A while ago, I came across a neat little video by Dutch filmmaker Jeroen Wolf. For fun, apparently, he filmed people from 1 to 100 saying their age.

http://www.imaginevideo.nl/docu/100-5050-years-in-150-seconds/

It’s a pretty cool look at the human lifetime, but as I was watching it, I noticed something interesting. Numbers in Dutch are different from those in English. Not the numbers themselves, of course, but the names we give those numbers.

Take “42”, for example. The literal translation of the Dutch name for it is “two and forty. English puts the tens first – “Forty two” – and dispenses with the “and”. If you really want to get picky, you could say that “forty” is just a contraction of “four tens”, making the English term “four tens (and) two”. This pattern – number of tens, then units – holds for the English numbers from 20 to 99. Before 20, English is strange.

There’s a remnant of a base 12 system in the numbers from 1 to 12. Each number has a distinct name. If the base 10 system that’s used for larger numbers held here, English would have something like “onety one” and “onety two” instead of “eleven” and “twelve”. For the rest of the teens, the order is flipped. Instead of “onety four”, the units come first: “fourteen” (four and ten), “fifteen”, etc.

If you think that makes English weird, check out French…

It starts out with one word for each number:

un one

deux two

trois three

.

.

.

Clear enough. Things change when we get to ten

dix ten

onze eleven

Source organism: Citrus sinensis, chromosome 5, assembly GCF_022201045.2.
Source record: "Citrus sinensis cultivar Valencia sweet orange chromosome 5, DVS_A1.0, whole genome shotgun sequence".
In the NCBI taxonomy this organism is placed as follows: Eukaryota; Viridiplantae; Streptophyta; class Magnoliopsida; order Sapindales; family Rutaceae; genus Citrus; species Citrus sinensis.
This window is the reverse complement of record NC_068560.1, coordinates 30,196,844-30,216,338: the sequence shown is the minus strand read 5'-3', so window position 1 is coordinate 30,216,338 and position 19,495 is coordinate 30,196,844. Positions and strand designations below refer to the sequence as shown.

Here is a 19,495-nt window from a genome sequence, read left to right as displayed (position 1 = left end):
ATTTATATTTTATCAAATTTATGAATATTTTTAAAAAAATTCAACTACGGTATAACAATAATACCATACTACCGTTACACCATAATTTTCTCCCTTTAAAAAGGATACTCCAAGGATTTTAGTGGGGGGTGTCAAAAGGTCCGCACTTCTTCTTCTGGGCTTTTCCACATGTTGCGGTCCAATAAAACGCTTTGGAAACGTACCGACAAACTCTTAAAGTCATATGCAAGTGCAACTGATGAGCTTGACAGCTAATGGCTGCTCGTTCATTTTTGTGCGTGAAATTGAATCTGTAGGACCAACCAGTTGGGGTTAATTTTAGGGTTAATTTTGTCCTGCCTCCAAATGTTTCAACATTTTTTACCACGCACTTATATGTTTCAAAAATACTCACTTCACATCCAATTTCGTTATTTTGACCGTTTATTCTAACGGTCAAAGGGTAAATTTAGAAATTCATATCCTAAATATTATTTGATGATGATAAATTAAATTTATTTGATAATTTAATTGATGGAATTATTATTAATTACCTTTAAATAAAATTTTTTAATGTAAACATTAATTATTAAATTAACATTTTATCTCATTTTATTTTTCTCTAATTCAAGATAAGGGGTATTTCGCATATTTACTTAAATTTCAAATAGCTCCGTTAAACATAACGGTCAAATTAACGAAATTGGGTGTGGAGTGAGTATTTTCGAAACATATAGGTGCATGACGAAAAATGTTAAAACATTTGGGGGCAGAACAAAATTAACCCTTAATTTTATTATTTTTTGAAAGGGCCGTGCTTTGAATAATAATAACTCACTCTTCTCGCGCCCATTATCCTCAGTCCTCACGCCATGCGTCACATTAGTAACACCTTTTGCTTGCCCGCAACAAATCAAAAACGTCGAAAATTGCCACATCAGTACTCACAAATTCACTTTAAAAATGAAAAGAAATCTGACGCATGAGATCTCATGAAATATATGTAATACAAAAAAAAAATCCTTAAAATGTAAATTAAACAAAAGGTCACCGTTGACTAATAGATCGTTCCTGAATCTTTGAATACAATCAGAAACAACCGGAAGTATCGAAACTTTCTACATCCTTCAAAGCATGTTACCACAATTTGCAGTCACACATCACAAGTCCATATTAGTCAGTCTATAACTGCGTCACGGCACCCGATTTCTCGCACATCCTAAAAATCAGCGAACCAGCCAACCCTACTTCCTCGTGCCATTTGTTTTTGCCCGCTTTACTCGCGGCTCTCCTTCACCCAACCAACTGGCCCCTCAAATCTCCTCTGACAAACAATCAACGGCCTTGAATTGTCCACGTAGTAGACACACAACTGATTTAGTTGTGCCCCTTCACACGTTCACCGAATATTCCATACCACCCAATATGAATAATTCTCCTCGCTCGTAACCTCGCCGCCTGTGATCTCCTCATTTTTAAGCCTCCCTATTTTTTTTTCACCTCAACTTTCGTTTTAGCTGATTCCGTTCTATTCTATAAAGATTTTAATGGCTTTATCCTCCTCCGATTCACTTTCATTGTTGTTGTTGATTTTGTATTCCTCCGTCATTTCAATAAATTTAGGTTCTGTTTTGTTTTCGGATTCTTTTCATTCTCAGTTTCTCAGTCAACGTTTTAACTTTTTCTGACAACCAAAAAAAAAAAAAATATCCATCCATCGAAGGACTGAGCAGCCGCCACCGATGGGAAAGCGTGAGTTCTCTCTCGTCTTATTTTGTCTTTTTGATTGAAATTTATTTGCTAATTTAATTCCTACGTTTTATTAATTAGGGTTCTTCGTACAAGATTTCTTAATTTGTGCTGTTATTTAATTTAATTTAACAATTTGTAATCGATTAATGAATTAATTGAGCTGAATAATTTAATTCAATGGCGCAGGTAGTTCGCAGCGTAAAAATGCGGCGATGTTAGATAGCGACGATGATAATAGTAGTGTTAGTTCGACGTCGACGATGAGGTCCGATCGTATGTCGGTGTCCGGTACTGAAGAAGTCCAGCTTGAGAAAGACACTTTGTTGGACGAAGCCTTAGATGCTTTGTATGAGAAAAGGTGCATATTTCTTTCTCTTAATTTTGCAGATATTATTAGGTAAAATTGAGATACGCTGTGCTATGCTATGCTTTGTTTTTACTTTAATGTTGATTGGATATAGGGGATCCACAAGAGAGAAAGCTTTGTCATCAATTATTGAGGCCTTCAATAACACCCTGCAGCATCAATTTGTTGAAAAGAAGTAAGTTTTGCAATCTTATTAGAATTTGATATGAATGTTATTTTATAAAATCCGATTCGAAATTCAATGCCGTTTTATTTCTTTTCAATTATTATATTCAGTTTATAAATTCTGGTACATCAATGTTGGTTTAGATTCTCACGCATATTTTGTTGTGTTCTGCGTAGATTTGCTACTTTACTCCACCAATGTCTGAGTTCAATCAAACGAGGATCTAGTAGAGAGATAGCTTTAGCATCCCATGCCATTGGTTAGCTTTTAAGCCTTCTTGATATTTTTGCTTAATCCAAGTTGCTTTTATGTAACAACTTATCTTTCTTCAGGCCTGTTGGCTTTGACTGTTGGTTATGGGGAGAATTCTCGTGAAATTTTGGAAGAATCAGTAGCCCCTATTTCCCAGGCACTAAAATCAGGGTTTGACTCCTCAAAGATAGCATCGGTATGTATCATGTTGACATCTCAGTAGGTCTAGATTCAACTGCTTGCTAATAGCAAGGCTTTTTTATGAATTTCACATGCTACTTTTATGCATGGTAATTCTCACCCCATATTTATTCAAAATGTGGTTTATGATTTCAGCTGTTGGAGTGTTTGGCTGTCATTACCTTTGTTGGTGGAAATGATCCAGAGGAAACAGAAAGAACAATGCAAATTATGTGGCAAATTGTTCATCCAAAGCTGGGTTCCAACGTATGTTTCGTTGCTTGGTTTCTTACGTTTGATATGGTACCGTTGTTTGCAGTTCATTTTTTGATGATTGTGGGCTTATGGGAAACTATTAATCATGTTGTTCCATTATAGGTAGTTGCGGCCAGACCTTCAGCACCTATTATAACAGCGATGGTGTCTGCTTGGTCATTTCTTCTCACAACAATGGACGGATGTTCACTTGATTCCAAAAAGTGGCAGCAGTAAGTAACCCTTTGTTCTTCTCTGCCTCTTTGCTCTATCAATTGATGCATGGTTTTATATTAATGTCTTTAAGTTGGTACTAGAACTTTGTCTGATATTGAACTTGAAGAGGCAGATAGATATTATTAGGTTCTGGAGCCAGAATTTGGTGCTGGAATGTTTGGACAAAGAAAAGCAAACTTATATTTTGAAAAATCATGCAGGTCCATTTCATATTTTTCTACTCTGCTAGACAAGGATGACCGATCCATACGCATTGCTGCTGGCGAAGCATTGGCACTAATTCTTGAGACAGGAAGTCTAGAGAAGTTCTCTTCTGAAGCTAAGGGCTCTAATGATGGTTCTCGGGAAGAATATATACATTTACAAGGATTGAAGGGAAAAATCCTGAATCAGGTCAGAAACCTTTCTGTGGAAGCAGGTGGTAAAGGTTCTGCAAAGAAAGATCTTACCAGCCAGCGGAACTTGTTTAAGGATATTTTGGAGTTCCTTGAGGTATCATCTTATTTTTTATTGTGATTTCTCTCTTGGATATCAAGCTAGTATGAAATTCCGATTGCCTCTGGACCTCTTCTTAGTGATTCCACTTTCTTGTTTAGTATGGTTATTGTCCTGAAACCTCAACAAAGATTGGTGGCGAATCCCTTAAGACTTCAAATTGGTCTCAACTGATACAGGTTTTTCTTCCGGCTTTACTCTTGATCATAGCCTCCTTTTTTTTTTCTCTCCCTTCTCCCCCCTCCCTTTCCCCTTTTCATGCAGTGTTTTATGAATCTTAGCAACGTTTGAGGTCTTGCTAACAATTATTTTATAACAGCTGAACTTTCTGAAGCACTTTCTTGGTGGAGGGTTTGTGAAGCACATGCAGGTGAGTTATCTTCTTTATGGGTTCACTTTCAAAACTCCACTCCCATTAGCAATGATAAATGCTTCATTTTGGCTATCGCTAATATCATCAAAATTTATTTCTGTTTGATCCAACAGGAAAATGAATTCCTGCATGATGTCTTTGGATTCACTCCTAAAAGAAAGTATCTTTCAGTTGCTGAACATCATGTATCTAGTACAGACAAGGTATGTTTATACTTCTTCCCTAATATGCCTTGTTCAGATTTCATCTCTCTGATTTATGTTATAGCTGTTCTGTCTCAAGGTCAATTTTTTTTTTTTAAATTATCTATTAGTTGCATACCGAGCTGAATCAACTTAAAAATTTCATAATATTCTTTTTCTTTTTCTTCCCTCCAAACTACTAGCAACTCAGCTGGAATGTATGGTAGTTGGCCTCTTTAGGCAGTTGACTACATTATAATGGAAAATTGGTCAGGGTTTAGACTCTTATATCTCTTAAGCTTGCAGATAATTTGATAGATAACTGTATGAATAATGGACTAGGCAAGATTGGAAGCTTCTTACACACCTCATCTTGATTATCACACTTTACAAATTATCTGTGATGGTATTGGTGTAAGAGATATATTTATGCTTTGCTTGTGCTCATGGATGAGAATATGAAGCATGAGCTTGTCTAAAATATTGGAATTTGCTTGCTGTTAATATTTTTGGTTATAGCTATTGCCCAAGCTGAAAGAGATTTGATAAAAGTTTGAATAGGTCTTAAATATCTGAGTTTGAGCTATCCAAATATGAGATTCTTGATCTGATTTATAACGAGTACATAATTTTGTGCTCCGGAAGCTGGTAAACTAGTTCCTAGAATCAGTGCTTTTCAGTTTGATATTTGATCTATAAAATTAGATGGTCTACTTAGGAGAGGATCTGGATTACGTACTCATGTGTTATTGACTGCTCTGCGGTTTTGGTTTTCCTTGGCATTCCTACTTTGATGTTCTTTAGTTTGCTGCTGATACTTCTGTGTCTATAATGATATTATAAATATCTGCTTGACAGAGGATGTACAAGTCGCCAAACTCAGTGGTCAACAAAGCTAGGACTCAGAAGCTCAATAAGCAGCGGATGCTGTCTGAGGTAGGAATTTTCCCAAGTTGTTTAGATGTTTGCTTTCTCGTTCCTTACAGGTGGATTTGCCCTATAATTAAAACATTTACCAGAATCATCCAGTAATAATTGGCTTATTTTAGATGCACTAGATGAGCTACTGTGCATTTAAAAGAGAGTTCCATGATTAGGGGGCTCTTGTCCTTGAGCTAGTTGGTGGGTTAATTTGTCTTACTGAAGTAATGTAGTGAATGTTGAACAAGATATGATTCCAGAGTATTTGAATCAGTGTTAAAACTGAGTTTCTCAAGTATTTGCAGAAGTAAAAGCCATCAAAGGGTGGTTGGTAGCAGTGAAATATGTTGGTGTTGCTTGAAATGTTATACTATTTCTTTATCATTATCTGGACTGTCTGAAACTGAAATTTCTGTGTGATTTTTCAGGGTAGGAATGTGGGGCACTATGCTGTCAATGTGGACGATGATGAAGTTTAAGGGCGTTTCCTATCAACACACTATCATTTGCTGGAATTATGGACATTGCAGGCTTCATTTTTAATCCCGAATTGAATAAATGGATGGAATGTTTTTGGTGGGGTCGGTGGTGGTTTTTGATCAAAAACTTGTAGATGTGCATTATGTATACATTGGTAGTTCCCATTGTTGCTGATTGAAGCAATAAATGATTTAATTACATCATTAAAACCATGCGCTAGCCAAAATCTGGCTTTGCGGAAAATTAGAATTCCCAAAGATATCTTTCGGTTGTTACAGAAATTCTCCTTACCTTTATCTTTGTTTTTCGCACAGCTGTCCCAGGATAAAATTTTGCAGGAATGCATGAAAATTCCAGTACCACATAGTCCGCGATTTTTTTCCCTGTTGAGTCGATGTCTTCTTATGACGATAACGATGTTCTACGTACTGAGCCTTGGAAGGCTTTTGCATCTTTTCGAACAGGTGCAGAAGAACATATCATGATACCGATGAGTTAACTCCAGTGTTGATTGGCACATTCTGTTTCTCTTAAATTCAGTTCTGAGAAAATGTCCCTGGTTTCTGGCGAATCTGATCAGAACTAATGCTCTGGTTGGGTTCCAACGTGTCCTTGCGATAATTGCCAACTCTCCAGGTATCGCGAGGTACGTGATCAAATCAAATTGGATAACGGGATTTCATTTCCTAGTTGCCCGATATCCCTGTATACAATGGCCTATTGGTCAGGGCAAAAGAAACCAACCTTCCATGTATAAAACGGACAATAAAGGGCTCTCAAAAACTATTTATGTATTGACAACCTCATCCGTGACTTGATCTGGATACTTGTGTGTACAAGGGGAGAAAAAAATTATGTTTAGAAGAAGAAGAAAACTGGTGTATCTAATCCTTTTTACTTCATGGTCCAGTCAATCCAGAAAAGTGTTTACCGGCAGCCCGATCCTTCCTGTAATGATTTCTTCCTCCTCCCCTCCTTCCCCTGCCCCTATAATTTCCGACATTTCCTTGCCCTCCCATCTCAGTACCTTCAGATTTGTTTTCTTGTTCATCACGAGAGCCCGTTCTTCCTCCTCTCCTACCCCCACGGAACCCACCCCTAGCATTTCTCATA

douze twelve

treize thirteen

quatorze fourteen

quinze fifteen

seize sixteen

The “-ze” seems to be the equivalent of the English “-teen”, so the terms look like basic variations of the units number. A simple method, except it changes at seventeen:

dix-sept seventeen “ten seven”

dix-huit eighteen “ten eight”

dix-neuf nineteen “ten nine”

Pretty simple. The simplicity continues with twenty:

vingt twenty

vingt-et-un twenty-one

vingt-deux twenty-two

.

.

.

trente thirty

trente-et-un thirty-one

trente-deux thirty-two

.

.

.

quarante forty

quarante-et-un forty-one

quarante-deux forty-two

.

.

.

OK, so French actually sticks an “and” in there for 21, 31, etc. No matter, it’s the same pattern as English. A special word to indicate you’re dealing with multiples of ten, then the word for the units. This keeps going up to 70:

soixante-neuf sixty-nine

soixante-dix seventy “sixty ten”

soixante-onze seventy-one “sixty eleven”

.

.

.

soixante-seize seventy-six “sixty sixteen”

soixante-dix-sept seventy-seven “sixty ten seven”

soixante-dix-huit seventy-eight “sixty ten eight”

soixante-dix-neuf seventy-nine “sixty ten nine”

It’s almost as if it’s shifted from a Base 10 system to a Base 20 system!

Actually, it has:

quatre-vingts eighty “four twenties”

quatre-vingt-un eighty-one “four twenties one”

quatre-vingt-deux eighty-two “four twenties two”

.

.

.

quatre-vingt-dix ninety “four twenties ten”

quatre-vingt-onze ninety-one “four twenties eleven”

.

.

.

When you get to 100, the system just puts the term for the number of 100’s at the head:

cent one hundred

deux cents two hundred

trois cents onze three hundred eleven

It’s really weird how French changes systems so often. I’m sure there’s a fascinating reason why, but I will leave that to all the philologists reading this as an exercise. Someone must have already studied the relationship between languages based on their words for numbers, right?